Accessibility links

Breaking News

Can Blinken Sway Niger From Russia, China Influence?

US Secretary of State Antony Blinken, left, shakes hands with Nigerien President Mohamed Bazoum during their meeting at the presidential palace in Niamey, Niger, Thursday, March 16, 2023.
US Secretary of State Antony Blinken, left, shakes hands with Nigerien President Mohamed Bazoum during their meeting at the presidential palace in Niamey, Niger, Thursday, March 16, 2023.

WASHINGTON — U.S. Secretary of State Antony Blinken's trip to Niger could sway the country away from Russian and Chinese influences, analysts say, as global powers compete for partnership with Africans.

Blinken became the highest-ranking U.S. official to land on Nigerien soil Thursday as part of President Joe Biden's efforts to revamp ties with the continent.

Analysts say Niger's resolve to defeat Islamists insurgencies compared to countries like Nigeria, Mali, Libya and Burkina Faso — as well as it's endeavor to champion democracy — may have informed the top U.S. diplomat's trip to the Sahel nation.

The country's peaceful transfer of power in its 2021 vote that saw President Mohamed Bazoum elected has been particularly hailed.

Kabir Adamu, an Abuja-based security risk management and intelligence analyst, told VOA that Blinken's trip to the country is a significant gesture.

“[The visit] signifies the growing strategic importance of Niger, and in my view, it projects the U.S. foreign policy objective of strengthening partnerships with countries that have shown a good trajectory in terms of their democratic credentials and in the fight against global terrorism.”

The analyst said critical concerns over the expansion of the African Growth and Opportunity Act, the U.S. duty-free trade program, and the effect of climate change in the Sahel did not dominate discussions.

“There was not much of talk on the economic front ... countries in the Sahel have been interested in the Africa Growth and Opportunity Act (AGOA) and how it can benefit them. If you look at the burgeoning population, especially the youth, expanding AGOA to the region would be a win-win situation for both countries,” Adamu said.

“The other is the effect of climate change — the inability of the government to adapt, and its rippling impact on agriculture and insecurity challenge in the country is troubling.”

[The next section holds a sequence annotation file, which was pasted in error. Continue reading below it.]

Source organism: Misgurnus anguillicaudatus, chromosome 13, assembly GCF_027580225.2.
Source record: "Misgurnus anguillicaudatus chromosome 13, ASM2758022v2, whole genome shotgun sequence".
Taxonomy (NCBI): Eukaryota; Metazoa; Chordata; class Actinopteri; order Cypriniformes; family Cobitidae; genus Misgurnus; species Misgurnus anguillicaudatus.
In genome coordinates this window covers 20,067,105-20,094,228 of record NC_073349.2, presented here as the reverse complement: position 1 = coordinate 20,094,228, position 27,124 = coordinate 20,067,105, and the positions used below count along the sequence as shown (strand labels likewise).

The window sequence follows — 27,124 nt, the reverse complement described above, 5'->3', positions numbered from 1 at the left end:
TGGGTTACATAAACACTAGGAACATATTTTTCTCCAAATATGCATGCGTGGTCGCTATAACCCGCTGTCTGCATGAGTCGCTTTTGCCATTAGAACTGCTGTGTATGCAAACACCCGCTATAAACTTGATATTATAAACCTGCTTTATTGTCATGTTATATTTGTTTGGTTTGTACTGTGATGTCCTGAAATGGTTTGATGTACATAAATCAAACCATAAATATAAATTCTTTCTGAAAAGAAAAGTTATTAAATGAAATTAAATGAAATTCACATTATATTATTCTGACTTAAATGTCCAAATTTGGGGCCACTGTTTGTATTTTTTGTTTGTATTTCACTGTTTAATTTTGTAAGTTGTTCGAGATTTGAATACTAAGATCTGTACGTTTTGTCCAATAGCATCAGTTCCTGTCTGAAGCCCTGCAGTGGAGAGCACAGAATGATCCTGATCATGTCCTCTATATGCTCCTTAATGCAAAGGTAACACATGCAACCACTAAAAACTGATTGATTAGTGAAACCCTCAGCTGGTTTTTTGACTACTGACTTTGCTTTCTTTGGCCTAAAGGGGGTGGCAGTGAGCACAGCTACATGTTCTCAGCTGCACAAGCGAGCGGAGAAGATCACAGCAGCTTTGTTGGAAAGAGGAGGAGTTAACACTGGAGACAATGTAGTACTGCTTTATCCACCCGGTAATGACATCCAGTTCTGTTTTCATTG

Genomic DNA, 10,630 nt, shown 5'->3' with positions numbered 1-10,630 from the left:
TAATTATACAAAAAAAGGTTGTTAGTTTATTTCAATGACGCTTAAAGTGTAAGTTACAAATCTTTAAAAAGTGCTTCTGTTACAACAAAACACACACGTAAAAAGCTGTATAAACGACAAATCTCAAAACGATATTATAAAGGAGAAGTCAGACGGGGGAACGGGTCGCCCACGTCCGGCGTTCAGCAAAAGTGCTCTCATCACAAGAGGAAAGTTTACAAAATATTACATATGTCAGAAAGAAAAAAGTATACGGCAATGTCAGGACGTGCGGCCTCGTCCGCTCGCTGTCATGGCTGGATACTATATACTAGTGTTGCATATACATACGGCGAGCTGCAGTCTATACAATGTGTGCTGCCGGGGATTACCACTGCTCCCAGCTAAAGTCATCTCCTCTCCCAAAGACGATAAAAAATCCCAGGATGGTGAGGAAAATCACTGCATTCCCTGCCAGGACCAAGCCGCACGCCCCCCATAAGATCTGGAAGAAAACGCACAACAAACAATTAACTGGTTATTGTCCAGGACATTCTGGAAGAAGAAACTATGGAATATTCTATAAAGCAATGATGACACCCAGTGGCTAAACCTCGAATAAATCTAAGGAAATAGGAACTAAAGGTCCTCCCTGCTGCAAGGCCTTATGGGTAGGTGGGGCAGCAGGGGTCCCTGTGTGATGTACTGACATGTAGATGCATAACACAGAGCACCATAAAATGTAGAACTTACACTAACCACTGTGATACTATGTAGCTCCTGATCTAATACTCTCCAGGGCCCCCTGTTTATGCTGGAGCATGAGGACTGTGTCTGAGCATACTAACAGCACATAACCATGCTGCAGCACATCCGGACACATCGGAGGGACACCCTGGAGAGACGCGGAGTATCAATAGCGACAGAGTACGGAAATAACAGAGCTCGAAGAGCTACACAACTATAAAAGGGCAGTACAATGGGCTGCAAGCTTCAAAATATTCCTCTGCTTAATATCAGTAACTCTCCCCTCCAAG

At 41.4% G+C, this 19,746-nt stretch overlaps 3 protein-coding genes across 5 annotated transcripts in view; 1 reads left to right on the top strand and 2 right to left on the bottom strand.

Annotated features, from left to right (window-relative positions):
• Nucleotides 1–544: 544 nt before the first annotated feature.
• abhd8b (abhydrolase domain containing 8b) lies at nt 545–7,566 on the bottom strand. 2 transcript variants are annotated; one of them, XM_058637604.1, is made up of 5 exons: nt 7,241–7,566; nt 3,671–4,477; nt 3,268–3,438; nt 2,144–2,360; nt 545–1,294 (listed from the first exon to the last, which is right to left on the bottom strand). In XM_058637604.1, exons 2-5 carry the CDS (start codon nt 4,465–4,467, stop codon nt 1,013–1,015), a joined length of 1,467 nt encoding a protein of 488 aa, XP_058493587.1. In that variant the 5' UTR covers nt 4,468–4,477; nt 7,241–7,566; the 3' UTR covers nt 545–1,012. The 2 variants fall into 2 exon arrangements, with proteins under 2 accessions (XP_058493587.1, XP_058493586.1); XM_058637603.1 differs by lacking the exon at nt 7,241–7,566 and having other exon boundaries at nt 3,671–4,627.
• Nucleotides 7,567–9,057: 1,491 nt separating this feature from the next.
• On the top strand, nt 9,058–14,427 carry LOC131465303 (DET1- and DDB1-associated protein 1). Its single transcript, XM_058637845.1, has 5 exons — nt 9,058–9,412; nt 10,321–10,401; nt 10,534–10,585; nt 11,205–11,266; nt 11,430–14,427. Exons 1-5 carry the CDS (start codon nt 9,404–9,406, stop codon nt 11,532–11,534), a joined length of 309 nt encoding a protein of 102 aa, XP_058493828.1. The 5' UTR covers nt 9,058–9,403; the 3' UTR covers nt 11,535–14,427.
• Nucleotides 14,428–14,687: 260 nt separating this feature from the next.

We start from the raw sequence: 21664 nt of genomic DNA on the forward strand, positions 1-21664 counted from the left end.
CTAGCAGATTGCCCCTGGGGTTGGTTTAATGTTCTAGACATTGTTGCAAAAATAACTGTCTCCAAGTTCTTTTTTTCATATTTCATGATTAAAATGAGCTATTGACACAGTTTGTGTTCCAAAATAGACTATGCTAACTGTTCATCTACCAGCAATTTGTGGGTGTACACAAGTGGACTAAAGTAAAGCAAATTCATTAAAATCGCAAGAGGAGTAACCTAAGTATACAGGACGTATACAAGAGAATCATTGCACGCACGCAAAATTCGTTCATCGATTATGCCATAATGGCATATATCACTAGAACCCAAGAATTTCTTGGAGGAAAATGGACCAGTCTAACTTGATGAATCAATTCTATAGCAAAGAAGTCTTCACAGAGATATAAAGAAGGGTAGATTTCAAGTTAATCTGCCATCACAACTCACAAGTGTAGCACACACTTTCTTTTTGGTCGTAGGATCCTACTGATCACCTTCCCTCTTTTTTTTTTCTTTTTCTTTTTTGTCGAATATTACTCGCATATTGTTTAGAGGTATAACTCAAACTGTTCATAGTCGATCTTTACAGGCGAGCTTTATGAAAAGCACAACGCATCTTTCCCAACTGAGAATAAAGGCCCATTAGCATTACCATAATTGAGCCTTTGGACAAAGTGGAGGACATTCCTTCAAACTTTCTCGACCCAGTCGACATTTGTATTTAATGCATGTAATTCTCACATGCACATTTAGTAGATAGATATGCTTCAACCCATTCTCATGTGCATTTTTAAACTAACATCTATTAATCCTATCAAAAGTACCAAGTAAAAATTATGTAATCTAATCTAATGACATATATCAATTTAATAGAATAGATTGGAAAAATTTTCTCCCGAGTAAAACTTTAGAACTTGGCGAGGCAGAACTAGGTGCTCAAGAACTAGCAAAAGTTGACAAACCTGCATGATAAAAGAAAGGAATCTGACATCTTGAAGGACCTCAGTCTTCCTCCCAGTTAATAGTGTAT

Adamu noted that in the face of rising interest in the continent by global powers like China and Russia, Blinken's conversation with the Nigerien president around the “growing influence” of the Kremlin in neighboring countries such as Mali and the Central African Republic could sway the country's focus towards the U.S.

David Otto Endeley, director of Geneva-based Center for African Security and Strategic Studies, told VOA that Blinken's trip comes at a time when France is experiencing a “serious decline” in countering insurgencies with countries in the Sahel. He added that not only is the U.S. trying to “leverage on the difficulty France is facing,” but also seeking allies against Russian's invasion of Ukraine.

“I think the West is hoping that they can sway Niger because it is becoming a beacon of democracy in the region,” he said.

“Having lost relations with countries like Burkina Faso and Mali, it is only necessary that there's no spillover effect into Niger. The U.S. alongside France is extremely concerned that Niger seems to be the last bastion for its counter-terrorism and insurgency operations in Africa, and especially in the particular region.”

Cameron Hudson, senior associate for the Washington-based Center for Strategic and International Studies's Africa program, told VOA in an emailed statement that Blinken's visit to Niger is “critical to shining a light on what it is doing right, pushing back against forces and seeking to undermine the state.”

“Niger is in a precarious position within the region. It is beset externally by both Russian pair of military, and internally by crushing poverty, and rising jihadism,” he said.

“Washington is very clearly trying to learn from the mistakes France has made in the region and pursue a more holistic set of policies to achieve better results.”